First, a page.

He Doesn’t Have An Off Button


This morning Sam and Holly took Orlaith to Southampton Hospital for a check on her broken arm. All was well and she had a smaller cast fitted to replace the larger, more restrictive one.

Malachi stayed with us and played Bookworm with Jackie. Perhaps all eight year old boys are constantly on the go, wrapping themselves around everything in sight. My grandson certainly is. The activity demonstrated here covered just a few minutes.

As I commented later, when, in Portsmouth, he was, like a happy little terrier, dashing backwards and forwards, covering, at speed, about four times the territory as the rest of of us, he doesn’t have an off button.

Sam, Holly, and Orlaith had travelled on to the Waterfront at Portsmouth where we met them, visited the Mary Rose exhibition, and dined at Wagamamma’s. I couldn’t possibly do justice to the museum visit within the time available this evening, so I will report on that tomorrow.

My meal was an excellent spicy seafood ramen. I drank a Japanese beer details of which I can’t remember.

48 responses to “He Doesn’t Have An Off Button”

  1. Wagamama seems to be taking over the world; we have them here. The Japanese restaurant chain was founded by Alan Yau, a Chinese from my hometown, Hong Kong.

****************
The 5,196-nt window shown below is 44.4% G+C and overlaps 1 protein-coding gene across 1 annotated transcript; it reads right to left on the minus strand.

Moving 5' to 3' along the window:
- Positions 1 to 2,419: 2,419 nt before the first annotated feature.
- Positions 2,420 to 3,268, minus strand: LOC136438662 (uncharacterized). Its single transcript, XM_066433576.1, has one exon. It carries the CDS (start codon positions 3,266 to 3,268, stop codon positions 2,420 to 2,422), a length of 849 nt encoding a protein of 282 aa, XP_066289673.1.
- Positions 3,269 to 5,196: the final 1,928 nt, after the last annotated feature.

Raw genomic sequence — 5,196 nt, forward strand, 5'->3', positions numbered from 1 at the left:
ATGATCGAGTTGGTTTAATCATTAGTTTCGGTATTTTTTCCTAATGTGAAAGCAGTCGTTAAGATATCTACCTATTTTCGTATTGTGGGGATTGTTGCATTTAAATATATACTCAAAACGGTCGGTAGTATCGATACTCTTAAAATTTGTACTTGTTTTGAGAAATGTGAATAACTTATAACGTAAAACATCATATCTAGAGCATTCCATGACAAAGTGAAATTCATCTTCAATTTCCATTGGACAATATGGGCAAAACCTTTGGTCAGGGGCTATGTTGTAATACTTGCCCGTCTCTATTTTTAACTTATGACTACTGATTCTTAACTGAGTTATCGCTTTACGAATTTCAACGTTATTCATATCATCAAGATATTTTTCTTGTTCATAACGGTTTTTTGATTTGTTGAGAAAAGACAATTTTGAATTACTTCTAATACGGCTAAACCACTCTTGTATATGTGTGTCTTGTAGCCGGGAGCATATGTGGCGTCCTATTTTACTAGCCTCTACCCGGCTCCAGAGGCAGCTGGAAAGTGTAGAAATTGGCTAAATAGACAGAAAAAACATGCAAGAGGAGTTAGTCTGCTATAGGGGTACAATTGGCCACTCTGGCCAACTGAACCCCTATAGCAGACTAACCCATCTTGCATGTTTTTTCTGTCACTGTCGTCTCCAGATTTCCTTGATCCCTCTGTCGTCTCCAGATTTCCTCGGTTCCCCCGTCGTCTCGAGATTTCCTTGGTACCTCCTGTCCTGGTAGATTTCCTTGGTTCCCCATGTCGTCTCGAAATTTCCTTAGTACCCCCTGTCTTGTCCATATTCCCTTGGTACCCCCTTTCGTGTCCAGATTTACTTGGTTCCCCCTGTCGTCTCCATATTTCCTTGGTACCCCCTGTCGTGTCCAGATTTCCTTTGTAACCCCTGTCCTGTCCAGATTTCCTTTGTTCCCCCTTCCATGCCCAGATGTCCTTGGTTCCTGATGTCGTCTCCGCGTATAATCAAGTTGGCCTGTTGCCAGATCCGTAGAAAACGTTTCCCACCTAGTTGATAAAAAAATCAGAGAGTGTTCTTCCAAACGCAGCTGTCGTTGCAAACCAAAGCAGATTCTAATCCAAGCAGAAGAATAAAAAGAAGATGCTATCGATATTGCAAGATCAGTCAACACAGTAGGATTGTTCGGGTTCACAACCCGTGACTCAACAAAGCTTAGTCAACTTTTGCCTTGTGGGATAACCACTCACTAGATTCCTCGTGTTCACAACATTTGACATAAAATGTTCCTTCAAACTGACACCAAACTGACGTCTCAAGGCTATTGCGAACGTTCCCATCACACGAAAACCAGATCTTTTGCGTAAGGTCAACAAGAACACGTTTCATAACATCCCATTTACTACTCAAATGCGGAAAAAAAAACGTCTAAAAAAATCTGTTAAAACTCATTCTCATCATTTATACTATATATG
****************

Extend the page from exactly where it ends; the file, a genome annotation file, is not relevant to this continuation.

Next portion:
2. Great photos Derrick. You really capture the fidgetting energy of young boys. I’ve just been staying with my grandsons so I can really relate to these. Mine don’t have off buttons either.

  3. Perhaps you should try an fn f7 combination;( I don’t know if that works on the Apple you use) the action still goes on but you don’t have to worry about it as you can’t see it.

    Probably the Japanese wine label wasn’t in English, I’m sure if it was you’d have known every detail, with that esquiring mind of yours.

    With all this moving and travelling around that you all get up to don’t you ever get buggered? You never seem to stop and I get exhausted just following your travels on Google Earth!

  4. That is a fascinating observation captured ingeniously for the readers. It is always a wonder and a joy to watch the pulsating energy the youngsters have.

  5. The tragedy is that we cannot replace all those huge ugly windmills by somehow using the energy of small boys. And kids are so noisy too! I once tried to ‘mute’ my daughter using the TV remote control. Just a reflex action, and I did feel a complete idiot! Many a true word, though…..

  6. Never mind his “off” button. I wonder if he could show me the location of my “on” button. From time to time, I think I might have switched it off accidentally.

  7. I remember a dear friend of mine giving birth to her second son. I visited in the cottage hospital and she apologised for looking so dreadful but explained that she had had no sleep due to a very bad dream bordering on the nightmare. She (and she genuinely stands about 5’2″) was in the kitchen peeling endless spuds from a mountain which her kitchen mysteriously housed, and the boys, now teens (I should say she already had Max an had just delivered Henry) were climbing every surface, running endless marathons, fording fast flowing rivers and eating all these potatoes. I have never forgotten it. I only had girls (4 of them) and I imagine that the energy levels of an energetic boy are feeble in comparison to even the 4 combined. Is that politically incorrect?

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